From contact lenses that double as computer screens to roads in France paved with solar panels, the past week brought a grab bag of breakthroughs, including a mushroom burial suit that turns bodies into composts. Here’s the haul.
Scientists at the University of South Australia’s Future Industries Institute developed a polymer film coating that turns contact lenses into computer screens. Its applications could range from biometric sensors to computing. “We’re talking about anything from a simple sensor that can measure the amount of glucose in your blood through to actually creating electronic displays so rather than having something like a pair of glasses that’s acting like a computer, you can actually generate images directly on your contact lens,” says Drew Evans, one of the researchers and an associate professor at the university.
Engineers in France plan to pave over 600 miles (1,000 kilometers) of roads with a solar panel surface that’s just a quarter of an inch thick (7 millimeters) and strong enough to handle heavy trucks. One kilometer of this solar pavement can reportedly generate enough electricity to power the public lighting system for a town of 5,000 people. Called Wattway, the pavement was developed by Colas, a transportation infrastructure company, and INES, France’s National Institute for Solar Energy.
“I might have been given a bad break, but I’ve got an awful lot to live for,” first baseman Lou Gehrig said in his farewell speech at Yankee Stadium in 1939. His bad break was amyotrophic lateral sclerosis (ALS), a progressive disease of the nervous system. It kills motor neurons, preventing the brain from controlling muscles throughout the body and leads to death. Gehrig passed away in 1941 and treatment for the ailment remains elusive. But researchers at Oregon State University just reported they “essentially stopped the progression” of ALS in mice, “allowing the mice to approach their normal lifespan.” The key, they say, is a compound that helps deliver copper to cells with damaged mitochondria, the tiny biological battery packs that supply them with energy. “We are shocked at how well this treatment can stop the progression of ALS,” said Joseph Beckman, lead author on this study.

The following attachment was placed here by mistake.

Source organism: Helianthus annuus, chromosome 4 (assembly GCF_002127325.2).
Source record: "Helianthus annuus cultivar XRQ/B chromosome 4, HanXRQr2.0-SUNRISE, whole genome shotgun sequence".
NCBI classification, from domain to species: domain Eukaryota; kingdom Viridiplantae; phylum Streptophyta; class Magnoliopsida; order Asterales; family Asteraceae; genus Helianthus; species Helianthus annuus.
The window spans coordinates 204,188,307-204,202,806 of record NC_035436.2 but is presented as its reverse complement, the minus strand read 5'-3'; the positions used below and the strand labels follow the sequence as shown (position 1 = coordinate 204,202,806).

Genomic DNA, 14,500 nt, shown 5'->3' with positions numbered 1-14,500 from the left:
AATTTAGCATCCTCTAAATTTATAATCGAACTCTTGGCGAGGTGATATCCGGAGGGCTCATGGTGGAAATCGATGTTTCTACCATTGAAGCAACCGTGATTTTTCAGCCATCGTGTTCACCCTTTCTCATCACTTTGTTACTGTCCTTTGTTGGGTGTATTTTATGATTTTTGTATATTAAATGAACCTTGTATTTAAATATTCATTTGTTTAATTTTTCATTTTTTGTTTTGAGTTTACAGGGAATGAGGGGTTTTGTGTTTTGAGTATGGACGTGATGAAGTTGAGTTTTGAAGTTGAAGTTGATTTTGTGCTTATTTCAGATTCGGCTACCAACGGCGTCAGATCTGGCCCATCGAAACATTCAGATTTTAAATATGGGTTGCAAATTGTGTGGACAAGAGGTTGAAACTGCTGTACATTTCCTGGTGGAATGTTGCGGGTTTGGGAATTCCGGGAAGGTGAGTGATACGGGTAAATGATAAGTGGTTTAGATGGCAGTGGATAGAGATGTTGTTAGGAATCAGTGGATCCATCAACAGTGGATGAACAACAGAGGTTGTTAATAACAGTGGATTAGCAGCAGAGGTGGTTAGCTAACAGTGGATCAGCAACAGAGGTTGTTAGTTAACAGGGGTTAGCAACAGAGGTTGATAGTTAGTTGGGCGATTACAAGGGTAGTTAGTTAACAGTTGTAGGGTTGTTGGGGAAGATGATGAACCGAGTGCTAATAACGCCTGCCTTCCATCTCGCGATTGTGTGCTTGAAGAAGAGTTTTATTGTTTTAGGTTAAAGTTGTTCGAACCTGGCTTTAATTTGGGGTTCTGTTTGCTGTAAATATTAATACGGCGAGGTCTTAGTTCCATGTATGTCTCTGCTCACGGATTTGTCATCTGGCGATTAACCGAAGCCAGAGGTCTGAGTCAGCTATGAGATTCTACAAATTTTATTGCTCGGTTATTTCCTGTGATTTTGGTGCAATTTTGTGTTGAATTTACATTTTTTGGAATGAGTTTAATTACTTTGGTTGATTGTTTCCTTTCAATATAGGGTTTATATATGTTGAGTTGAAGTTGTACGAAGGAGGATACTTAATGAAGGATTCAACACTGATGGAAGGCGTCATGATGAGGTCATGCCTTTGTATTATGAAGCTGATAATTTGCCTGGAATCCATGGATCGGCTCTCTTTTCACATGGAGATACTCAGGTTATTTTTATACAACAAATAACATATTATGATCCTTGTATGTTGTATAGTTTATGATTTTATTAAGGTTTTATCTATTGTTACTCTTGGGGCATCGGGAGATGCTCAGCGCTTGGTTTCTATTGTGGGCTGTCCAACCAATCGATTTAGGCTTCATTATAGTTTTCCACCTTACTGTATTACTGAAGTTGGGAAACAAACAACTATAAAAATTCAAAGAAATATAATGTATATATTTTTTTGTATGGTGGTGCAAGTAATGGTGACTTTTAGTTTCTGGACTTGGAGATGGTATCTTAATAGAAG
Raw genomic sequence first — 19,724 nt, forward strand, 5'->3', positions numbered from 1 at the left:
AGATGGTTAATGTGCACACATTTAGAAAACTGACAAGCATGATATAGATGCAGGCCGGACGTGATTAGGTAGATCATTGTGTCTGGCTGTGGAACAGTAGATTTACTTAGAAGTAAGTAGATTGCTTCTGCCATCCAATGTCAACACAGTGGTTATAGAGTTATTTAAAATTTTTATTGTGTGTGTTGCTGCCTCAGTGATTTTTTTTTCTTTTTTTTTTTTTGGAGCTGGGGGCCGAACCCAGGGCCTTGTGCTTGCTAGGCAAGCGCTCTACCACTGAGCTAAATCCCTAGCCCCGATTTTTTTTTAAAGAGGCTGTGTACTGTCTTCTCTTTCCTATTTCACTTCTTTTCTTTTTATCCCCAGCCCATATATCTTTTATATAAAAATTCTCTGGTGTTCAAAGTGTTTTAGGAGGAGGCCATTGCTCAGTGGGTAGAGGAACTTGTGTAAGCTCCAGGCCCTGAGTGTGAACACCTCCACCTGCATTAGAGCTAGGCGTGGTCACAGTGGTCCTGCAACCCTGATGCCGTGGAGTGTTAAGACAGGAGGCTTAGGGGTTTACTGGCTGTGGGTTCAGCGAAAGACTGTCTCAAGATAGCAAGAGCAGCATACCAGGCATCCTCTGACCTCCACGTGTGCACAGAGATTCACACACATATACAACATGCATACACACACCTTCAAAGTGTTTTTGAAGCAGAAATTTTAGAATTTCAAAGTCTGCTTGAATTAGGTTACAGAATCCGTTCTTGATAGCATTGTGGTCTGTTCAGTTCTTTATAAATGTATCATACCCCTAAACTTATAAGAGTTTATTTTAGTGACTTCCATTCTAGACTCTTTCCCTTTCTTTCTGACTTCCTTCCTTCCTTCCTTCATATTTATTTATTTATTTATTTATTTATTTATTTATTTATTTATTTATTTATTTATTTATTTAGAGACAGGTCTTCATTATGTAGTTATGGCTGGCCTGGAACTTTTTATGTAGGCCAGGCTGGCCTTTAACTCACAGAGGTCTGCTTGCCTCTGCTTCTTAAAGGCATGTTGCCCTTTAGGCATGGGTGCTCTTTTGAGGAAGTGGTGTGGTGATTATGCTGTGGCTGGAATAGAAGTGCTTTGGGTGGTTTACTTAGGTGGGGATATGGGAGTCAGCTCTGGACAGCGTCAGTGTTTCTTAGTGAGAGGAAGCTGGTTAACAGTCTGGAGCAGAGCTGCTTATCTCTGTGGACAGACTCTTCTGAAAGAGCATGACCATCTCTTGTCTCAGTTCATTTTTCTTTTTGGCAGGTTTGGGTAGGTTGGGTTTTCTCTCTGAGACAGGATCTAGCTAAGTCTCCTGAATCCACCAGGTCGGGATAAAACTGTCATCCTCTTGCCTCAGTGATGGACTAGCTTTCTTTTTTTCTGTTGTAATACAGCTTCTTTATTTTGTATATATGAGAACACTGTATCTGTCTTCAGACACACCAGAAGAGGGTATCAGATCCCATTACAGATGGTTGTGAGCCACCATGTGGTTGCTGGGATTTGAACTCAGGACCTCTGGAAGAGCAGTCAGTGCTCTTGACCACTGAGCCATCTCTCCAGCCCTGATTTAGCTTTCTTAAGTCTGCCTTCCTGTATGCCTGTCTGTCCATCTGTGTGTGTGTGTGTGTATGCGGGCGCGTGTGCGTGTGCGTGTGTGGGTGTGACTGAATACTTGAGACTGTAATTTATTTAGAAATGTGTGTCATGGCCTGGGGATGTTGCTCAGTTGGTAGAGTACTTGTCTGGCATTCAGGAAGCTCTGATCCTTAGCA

Scientists at the University of California, Berkeley, have developed a wearable sensor that can analyze the chemical composition of sweat and beam the results wirelessly to a smartphone. “The idea is to have this thumbs-up or thumbs-down device that will give real-time information: it could provide an alarm that you need to take some medication, or that you’re getting dehydrated and need to drink some water,” researcher Ali Javey told Nature. Scientists around the world, including at GE, are working on wearable, wireless body sensors to detect and prevent medical issues and disease.
The iconic Austrian artist Friedensreich Hundertwasser asked to be buried naked under a tulip tree “to become humus myself.” He wrote that “when you visit the grave you don’t visit a dead man, you visit a living being who was just transformed into a tree.” Designers Jae Rhim Lee and Mike Ma could make such wishes commonplace. They developed a “mushroom death suit” that turns the body into compost. They call it the Infinity Burial Suit; the first prototype was embroidered with thread infused with spores of special “infinity mushrooms” that can cleanse toxins from the decomposing body.